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Commemoratives on Block for Heritage Sale

In a sale set to close Jan. 15, Heritage Auctions offered classic silver and gold commemoratives in its U.S. Coins Monthly Online Auction.

The following are some highlights of the auction.

1892 Columbian Half Dollar

One of just 100 minted, this example is graded PR-64 by Professional Coin Grading Service (PCGS). Heritage calls the silver commemorative “problem-free.”

1892 Columbian half dollar. (All images courtesy Heritage Auctions)

Issued by the Mint in 1892 and 1893, the Columbian half dollar is considered to be the first traditional U.S. commemorative coin. It was issued both to raise funds for the 1893 World’s Columbian Exposition and to mark the quadricentennial of the first voyage to the Americas of Christopher Columbus, whose portrait it bears.

It was also the first American coin to depict a historical person.

1925 Fort Vancouver Centennial Half Dollar

From a mintage of 14,994, the silver 1925 Fort Vancouver half dollar commemorative offered in the sale is certified MS-67+ by PCGS and verified by Certified Acceptance Corporation (CAC).

1925 Fort Vancouver Centennial half dollar.

The coin was designed by Laura Gardin Fraser. Its obverse depicts John McLoughlin, who was in charge of Fort Vancouver from 1825-1846. The reverse shows an armed frontiersman standing in front of the fort.

1937-S Daniel Boone Bicentennial Half Dollar

The Daniel Boone commemorative example in the sale hails from the Bagne Collection.

1937-S Daniel Boone Bicentennial half dollar.

Heritage describes it as, “decidedly prooflike in the obverse fields and appreciably so on the reverse. Iridescent toning has tendencies toward yellow-gold overall, and the devices are sharp.”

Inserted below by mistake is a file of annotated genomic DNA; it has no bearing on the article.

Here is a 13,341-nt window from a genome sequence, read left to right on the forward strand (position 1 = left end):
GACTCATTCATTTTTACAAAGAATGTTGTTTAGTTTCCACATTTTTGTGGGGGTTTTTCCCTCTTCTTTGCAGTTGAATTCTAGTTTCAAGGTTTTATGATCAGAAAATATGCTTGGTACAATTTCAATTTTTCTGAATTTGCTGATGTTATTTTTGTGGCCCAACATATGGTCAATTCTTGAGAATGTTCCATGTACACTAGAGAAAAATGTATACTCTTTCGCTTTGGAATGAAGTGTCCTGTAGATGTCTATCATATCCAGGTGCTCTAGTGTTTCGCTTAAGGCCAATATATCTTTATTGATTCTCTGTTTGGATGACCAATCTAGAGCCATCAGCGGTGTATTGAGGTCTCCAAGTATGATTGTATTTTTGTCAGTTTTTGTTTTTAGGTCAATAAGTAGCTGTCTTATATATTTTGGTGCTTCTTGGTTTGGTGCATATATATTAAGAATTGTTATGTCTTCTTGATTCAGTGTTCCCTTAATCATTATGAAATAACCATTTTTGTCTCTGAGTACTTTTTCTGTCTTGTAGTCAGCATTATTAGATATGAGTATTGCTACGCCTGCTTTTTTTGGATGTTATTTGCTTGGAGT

It is graded MS-66* Prooflike by Numismatic Guaranty Corporation (NGC).

The coin was made to commemorate the 200th birthday of Boone. The obverse depicts his portrait while the reverse features an Indian Chief standing next to the frontiersmen.

1938-D Oregon Trail Memorial Half Dollar

The example featured in the sale is graded MS-68 by PCGS and labeled as “problem-free” by Heritage. It comes from a mintage of 6,005.

The commemorative was struck intermittently by the Mint between 1926 and 1939. Designed by Laura Gardin Fraser and James Earle Fraser, it pays tribute to those who traveled the Oregon Trail and settled the Pacific Coast.

1938-D Oregon Trail Memorial half dollar.

The obverse design bears an image of a Native American standing with arm outstretched superimposed over a United States map. A Conestoga wagon pulled by oxen heading toward the setting sun is the focal point of the reverse. Five stars appear under the wagon.

1935-S California Pacific International Exposition Half Dollar

The San Diego commemorative half dollar was produced in San Franciso in 1935 and in Denver in 1936. The piece in the sale, dated 1935-S, is Graded MS-65 Prooflike by NGC.

California Pacific International Exposition dollar

“NGC has certified a half dozen examples of the former issue with a Prooflike designation, all in the MS-65 numeric grade,” Heritage says in its auction write-up. “This example is housed in an old NGC slab, with a noticeably reflective sheen in the fields. A trace of golden color warms the borders, and a loupe reveals only a few trivial marks that limit the grade.”

The design, created by Robert I. Aitken, features Minerva and other components of California’s state seal on the obverse and buildings from the California Pacific International Exposition, held 1935-1936 in San Diego, on the reverse.

1915-S Panama-Pacific Gold Dollar

One of 15,000 minted, this example of the 1915-S Panama-Pacific gold dollar commemorative is graded MS-67 by PCGS.

The coin’s obverse depicts a worker, representative of the labor it took to build the Panama Canal. The reverse features the denomination, “ONE DOLLAR,” at center. Around the perimeter is “PANAMA-PACIFIC EXPOSITION” and “SAN FRANCISCO.”

The gold dollar was one of five commemorative coins minted to mark the Panama-Pacific Exposition held in San Francisco.

For complete lot details and sale results (which were not available at the time of writing), visit Heritage online at www.HA.com.

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